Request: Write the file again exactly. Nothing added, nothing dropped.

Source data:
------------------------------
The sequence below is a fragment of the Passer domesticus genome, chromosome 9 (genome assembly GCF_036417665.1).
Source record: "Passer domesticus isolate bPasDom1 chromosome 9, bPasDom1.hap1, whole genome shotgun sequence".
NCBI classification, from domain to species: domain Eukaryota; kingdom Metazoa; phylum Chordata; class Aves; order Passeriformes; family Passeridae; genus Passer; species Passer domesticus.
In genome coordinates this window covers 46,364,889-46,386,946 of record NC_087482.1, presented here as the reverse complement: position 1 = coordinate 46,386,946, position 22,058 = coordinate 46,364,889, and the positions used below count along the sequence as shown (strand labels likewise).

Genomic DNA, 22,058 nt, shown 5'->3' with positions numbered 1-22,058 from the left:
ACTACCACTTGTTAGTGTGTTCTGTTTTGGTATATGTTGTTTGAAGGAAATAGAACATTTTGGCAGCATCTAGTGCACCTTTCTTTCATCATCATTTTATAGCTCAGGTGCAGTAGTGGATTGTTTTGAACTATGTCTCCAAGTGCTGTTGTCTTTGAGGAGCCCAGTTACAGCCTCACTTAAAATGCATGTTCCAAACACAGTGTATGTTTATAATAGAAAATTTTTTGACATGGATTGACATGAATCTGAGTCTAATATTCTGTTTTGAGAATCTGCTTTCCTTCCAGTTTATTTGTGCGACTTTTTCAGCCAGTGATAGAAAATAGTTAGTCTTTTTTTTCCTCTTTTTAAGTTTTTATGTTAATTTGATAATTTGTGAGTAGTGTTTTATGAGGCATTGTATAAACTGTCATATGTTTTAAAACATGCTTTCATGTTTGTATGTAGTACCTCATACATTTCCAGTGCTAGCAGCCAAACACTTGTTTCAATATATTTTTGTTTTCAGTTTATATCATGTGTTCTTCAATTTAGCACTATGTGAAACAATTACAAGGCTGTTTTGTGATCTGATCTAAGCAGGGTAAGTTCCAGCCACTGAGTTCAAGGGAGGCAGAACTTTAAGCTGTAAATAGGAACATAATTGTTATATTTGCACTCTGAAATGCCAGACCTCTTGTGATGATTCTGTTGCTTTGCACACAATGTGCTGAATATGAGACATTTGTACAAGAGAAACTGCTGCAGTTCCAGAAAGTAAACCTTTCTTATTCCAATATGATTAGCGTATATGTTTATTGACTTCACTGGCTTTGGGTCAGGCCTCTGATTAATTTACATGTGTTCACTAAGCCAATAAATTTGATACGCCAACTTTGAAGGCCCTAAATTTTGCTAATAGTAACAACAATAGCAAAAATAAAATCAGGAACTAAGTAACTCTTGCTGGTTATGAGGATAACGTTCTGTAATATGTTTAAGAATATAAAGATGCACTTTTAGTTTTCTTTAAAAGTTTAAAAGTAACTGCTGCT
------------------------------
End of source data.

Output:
The sequence below is a fragment of the Passer domesticus genome, chromosome 9 (genome assembly GCF_036417665.1).
Source record: "Passer domesticus isolate bPasDom1 chromosome 9, bPasDom1.hap1, whole genome shotgun sequence".
NCBI classification, from domain to species: domain Eukaryota; kingdom Metazoa; phylum Chordata; class Aves; order Passeriformes; family Passeridae; genus Passer; species Passer domesticus.
In genome coordinates this window covers 46,364,889-46,386,946 of record NC_087482.1, presented here as the reverse complement: position 1 = coordinate 46,386,946, position 22,058 = coordinate 46,364,889, and the positions used below count along the sequence as shown (strand labels likewise).

Genomic DNA, 22,058 nt, shown 5'->3' with positions numbered 1-22,058 from the left:
ACTACCACTTGTTAGTGTGTTCTGTTTTGGTATATGTTGTTTGAAGGAAATAGAACATTTTGGCAGCATCTAGTGCACCTTTCTTTCATCATCATTTTATAGCTCAGGTGCAGTAGTGGATTGTTTTGAACTATGTCTCCAAGTGCTGTTGTCTTTGAGGAGCCCAGTTACAGCCTCACTTAAAATGCATGTTCCAAACACAGTGTATGTTTATAATAGAAAATTTTTTGACATGGATTGACATGAATCTGAGTCTAATATTCTGTTTTGAGAATCTGCTTTCCTTCCAGTTTATTTGTGCGACTTTTTCAGCCAGTGATAGAAAATAGTTAGTCTTTTTTTTCCTCTTTTTAAGTTTTTATGTTAATTTGATAATTTGTGAGTAGTGTTTTATGAGGCATTGTATAAACTGTCATATGTTTTAAAACATGCTTTCATGTTTGTATGTAGTACCTCATACATTTCCAGTGCTAGCAGCCAAACACTTGTTTCAATATATTTTTGTTTTCAGTTTATATCATGTGTTCTTCAATTTAGCACTATGTGAAACAATTACAAGGCTGTTTTGTGATCTGATCTAAGCAGGGTAAGTTCCAGCCACTGAGTTCAAGGGAGGCAGAACTTTAAGCTGTAAATAGGAACATAATTGTTATATTTGCACTCTGAAATGCCAGACCTCTTGTGATGATTCTGTTGCTTTGCACACAATGTGCTGAATATGAGACATTTGTACAAGAGAAACTGCTGCAGTTCCAGAAAGTAAACCTTTCTTATTCCAATATGATTAGCGTATATGTTTATTGACTTCACTGGCTTTGGGTCAGGCCTCTGATTAATTTACATGTGTTCACTAAGCCAATAAATTTGATACGCCAACTTTGAAGGCCCTAAATTTTGCTAATAGTAACAACAATAGCAAAAATAAAATCAGGAACTAAGTAACTCTTGCTGGTTATGAGGATAACGTTCTGTAATATGTTTAAGAATATAAAGATGCACTTTTAGTTTTCTTTAAAAGTTTAAAAGTAACTGCTGCT